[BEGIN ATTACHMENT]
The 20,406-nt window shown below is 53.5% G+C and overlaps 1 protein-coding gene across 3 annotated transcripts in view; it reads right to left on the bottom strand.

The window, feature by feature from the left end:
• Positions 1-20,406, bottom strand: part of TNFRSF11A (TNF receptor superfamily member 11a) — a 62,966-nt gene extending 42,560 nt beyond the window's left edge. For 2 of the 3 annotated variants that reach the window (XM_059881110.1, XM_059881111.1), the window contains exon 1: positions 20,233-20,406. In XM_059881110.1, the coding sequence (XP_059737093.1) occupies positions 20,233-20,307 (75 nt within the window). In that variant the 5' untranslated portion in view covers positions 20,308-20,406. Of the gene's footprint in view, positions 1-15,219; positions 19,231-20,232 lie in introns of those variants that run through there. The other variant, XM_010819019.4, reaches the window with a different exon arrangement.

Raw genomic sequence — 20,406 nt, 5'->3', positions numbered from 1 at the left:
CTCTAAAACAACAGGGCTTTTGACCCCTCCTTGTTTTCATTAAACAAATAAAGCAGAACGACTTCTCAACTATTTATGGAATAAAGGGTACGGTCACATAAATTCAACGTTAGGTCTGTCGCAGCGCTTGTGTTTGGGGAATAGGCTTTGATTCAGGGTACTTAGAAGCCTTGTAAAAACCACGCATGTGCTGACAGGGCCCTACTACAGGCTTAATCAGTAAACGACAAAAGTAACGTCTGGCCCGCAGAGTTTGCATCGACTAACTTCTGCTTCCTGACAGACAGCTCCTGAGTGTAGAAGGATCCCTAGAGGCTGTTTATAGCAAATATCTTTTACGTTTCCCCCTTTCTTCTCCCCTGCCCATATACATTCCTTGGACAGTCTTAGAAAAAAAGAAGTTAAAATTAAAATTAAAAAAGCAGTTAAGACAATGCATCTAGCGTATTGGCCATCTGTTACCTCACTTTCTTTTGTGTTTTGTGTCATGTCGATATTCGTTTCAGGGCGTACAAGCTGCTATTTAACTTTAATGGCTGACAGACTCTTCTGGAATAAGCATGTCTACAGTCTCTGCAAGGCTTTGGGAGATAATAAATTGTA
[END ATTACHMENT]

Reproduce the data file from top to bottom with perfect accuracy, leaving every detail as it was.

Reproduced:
The 20,406-nt window shown below is 53.5% G+C and overlaps 1 protein-coding gene across 3 annotated transcripts in view; it reads right to left on the bottom strand.

The window, feature by feature from the left end:
• Positions 1-20,406, bottom strand: part of TNFRSF11A (TNF receptor superfamily member 11a) — a 62,966-nt gene extending 42,560 nt beyond the window's left edge. For 2 of the 3 annotated variants that reach the window (XM_059881110.1, XM_059881111.1), the window contains exon 1: positions 20,233-20,406. In XM_059881110.1, the coding sequence (XP_059737093.1) occupies positions 20,233-20,307 (75 nt within the window). In that variant the 5' untranslated portion in view covers positions 20,308-20,406. Of the gene's footprint in view, positions 1-15,219; positions 19,231-20,232 lie in introns of those variants that run through there. The other variant, XM_010819019.4, reaches the window with a different exon arrangement.

Raw genomic sequence — 20,406 nt, 5'->3', positions numbered from 1 at the left:
CTCTAAAACAACAGGGCTTTTGACCCCTCCTTGTTTTCATTAAACAAATAAAGCAGAACGACTTCTCAACTATTTATGGAATAAAGGGTACGGTCACATAAATTCAACGTTAGGTCTGTCGCAGCGCTTGTGTTTGGGGAATAGGCTTTGATTCAGGGTACTTAGAAGCCTTGTAAAAACCACGCATGTGCTGACAGGGCCCTACTACAGGCTTAATCAGTAAACGACAAAAGTAACGTCTGGCCCGCAGAGTTTGCATCGACTAACTTCTGCTTCCTGACAGACAGCTCCTGAGTGTAGAAGGATCCCTAGAGGCTGTTTATAGCAAATATCTTTTACGTTTCCCCCTTTCTTCTCCCCTGCCCATATACATTCCTTGGACAGTCTTAGAAAAAAAGAAGTTAAAATTAAAATTAAAAAAGCAGTTAAGACAATGCATCTAGCGTATTGGCCATCTGTTACCTCACTTTCTTTTGTGTTTTGTGTCATGTCGATATTCGTTTCAGGGCGTACAAGCTGCTATTTAACTTTAATGGCTGACAGACTCTTCTGGAATAAGCATGTCTACAGTCTCTGCAAGGCTTTGGGAGATAATAAATTGTA